Recently, scientific evidence has alerted public health officials, environmental scientists and the drinking water industry that diverse classes of chemicals found in the environment can disrupt the endocrine systems of fish, wildlife, and possibly humans, resulting in measurable, adverse health effects. A number of researchers have suggested that declining sperm counts and increasing rates of breast, prostate and testicular cancers in humans may be due to estrogenic compounds found in the environment. Consequently, the U.S. EPA has deemed the study of endocrine disruptors a high priority. The Wisconsin State Laboratory of Hygiene’s Environmental Toxicology Department has been involved in many projects to examine endocrine disruptors in the environment, including:
- The prevalence and significance of estrogenically active compounds in public water supply source waters and in industrial and municipal effluents impacting those source waters was assessed from 2000-2003. The data reported provided important information to the drinking water industry regarding the actual occurrence of compounds with estrogenic activity in a large cross section of both source waters and finished drinking waters as well as in effluent streams impacting these source waters. For more information, please see the following publications: Hemming et al. 2003, Drewes et al. 2005 and Drewes et al. 2006.
- In 2007, the Environmental Toxicology Department began a project examining the presence, persistence and biological effects of natural and synthetic hormones that may be released into the environment from concentrated animal feed operations (CAFOs). This research evaluated the fate and activity of these compounds and also explored whether CAFOs are an important source of endocrine disrupting chemicals in the environment: DeQuattro et al., 2012, Havens et al., 2010.
Reactive Oxygen Species (ROS Assay)
The Environmental Toxicology Department along with the Wisconsin State Laboratory of Hygiene’s Organic and Inorganic Chemistry Departments examines the toxicity and chemistry of industrial aerosols, engine emissions, indoor and outdoor ambient air samples, as well as air particulate matter (PM) from environmental events like wildfires. Air PM samples are collected on a variety of filters, using a range of sampling methods that allow to assess an assortment of different environments. Air samples can be collected as different PM size fractions, subsequently extracted from the filters by aqueous extraction or with organic solvents. The toxicity of these extracts is then determined using ROS assays. For more information, please see the following publications: Sheesley et al. 2004, Landreman et al. 2008, Shafer et al. 2010, DB Wang et al. 2013, Heo et al. 2015 and Sijan et al. 2015.
Airport De-icer Runoff
The WSLH Environmental Toxicology Department has worked with the United States Geological Survey (USGS) to determine the toxicity of airplane de-icing chemicals from runoff at the Milwaukee, Wisconsin and Dallas, Texas airports. Whole effluent toxicity organisms (fathead minnow, Ceriodaphnia dubia and algae) have been exposed to de-icing event samples that occur in the winter months. For more information, please see the following publications: Corsi et al. 2001, Cancilla et al. 2003 and Corsi et al. 2006 (3 publications).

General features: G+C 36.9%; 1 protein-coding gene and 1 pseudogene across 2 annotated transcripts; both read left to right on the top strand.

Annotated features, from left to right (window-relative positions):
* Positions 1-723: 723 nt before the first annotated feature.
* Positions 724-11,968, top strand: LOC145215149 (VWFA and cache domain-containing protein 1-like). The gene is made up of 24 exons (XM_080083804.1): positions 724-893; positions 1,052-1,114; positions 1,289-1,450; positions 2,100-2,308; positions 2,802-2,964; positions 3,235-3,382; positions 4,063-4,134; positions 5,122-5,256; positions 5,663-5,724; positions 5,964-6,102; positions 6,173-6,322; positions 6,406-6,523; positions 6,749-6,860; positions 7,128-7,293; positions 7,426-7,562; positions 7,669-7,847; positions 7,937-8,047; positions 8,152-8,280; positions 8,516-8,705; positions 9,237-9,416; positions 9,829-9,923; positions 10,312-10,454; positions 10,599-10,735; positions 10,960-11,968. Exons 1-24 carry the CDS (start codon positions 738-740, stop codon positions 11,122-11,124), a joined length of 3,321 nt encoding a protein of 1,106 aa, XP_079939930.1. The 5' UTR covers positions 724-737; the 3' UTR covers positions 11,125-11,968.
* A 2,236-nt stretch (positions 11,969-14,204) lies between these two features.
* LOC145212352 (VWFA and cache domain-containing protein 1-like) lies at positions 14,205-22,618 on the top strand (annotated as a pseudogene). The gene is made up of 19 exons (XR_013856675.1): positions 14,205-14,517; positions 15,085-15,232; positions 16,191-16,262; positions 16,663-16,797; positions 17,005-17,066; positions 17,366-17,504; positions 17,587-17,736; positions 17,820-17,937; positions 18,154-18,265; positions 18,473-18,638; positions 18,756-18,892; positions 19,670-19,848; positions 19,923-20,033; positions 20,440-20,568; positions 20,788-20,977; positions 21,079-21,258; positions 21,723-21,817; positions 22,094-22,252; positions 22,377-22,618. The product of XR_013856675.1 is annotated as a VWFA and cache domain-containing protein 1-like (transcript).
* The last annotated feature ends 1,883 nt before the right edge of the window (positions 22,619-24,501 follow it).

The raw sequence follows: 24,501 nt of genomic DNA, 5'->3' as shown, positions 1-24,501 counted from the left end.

Alternative Aircraft and Airfield De-icing and Anti-Icing Formulations with Reduced Aquatic Toxicity and Biological Oxygen Demand
Starting in 2007, with funding from the National Transportation Research Board, the WSLH collaborated with the University of South Carolina and others to characterize toxicity on aircraft de-icer and anti-icer formulations (ADAFs), including runway pavement de-icers. Using a toxicity identification process, the research team looked specifically at additives in these products which often cause most of the aquatic toxicity problems during runoff events. A second phase to this research involved formulating new, more environmentally friendly ADAFs using the information gathered from toxicity identification.
Whole Effluent Toxicity (WET) Testing is used to measure, predict and control the discharge of materials that may be harmful to indigenous aquatic life. Unlike most environmental analyses, the WDNR requires that receiving waters (the water body which the effluent is discharged into) be used as dilution water in WET tests in order to simulate the aquatic environment into which the effluent is introduced. In approximately 25% of the WET tests conducted by Wisconsin certified labs since 1990, a “pathogenic effect” (i.e., >20% mortality and high variability in the control) has caused failure of the receiving water controls during the fathead minnow chronic test. The expense of repeating tests and the risk of producing false data make it imperative to investigate the causes of this receiving water problem and to recommend procedural solutions. In 1998, the WSLH’s Environmental Toxicology Department began researching potential causes of this phenomenon and ways to eliminate it. For more information, please see the following publication: Geis et al. 2003.
Bioavailability of Trace Metals in Marine and Estuarine Harbors
The WSLH’s Environmental Toxicology Department worked closely with the University of Wisconsin-Madison’s Environmental Chemistry and Technology Program on a research project funded by the Department of Defense (DoD). The joint project focused on the fate and impact of trace metals (particularly copper and zinc) from DoD sources in harbors and estuaries. The labs assessed the chemical forms of copper and zinc present and took measurements of actual exposure in indigenous biota as well as laboratory-based bioassays with speciated metals. In addition, the labs identified sources of copper and zinc from DoD sources. For more information, please see the following publications: Tang et al. 2003, Tang et al. 2004, Tang et al. 2005 and Karner et al. 2006.